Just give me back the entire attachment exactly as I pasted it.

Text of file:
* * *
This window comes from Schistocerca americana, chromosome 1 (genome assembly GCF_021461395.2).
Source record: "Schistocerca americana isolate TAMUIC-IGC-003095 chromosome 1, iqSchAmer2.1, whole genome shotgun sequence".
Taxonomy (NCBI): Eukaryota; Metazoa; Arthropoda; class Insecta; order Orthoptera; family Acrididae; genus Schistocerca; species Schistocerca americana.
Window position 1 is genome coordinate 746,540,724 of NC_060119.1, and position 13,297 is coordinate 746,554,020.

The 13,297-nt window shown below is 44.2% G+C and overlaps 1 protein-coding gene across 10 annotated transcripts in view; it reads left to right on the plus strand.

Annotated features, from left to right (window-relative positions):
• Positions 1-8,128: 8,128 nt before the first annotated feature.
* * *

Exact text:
This window comes from Schistocerca americana, chromosome 1 (genome assembly GCF_021461395.2).
Source record: "Schistocerca americana isolate TAMUIC-IGC-003095 chromosome 1, iqSchAmer2.1, whole genome shotgun sequence".
Taxonomy (NCBI): Eukaryota; Metazoa; Arthropoda; class Insecta; order Orthoptera; family Acrididae; genus Schistocerca; species Schistocerca americana.
Window position 1 is genome coordinate 746,540,724 of NC_060119.1, and position 13,297 is coordinate 746,554,020.

The 13,297-nt window shown below is 44.2% G+C and overlaps 1 protein-coding gene across 10 annotated transcripts in view; it reads left to right on the plus strand.

Annotated features, from left to right (window-relative positions):
• Positions 1-8,128: 8,128 nt before the first annotated feature.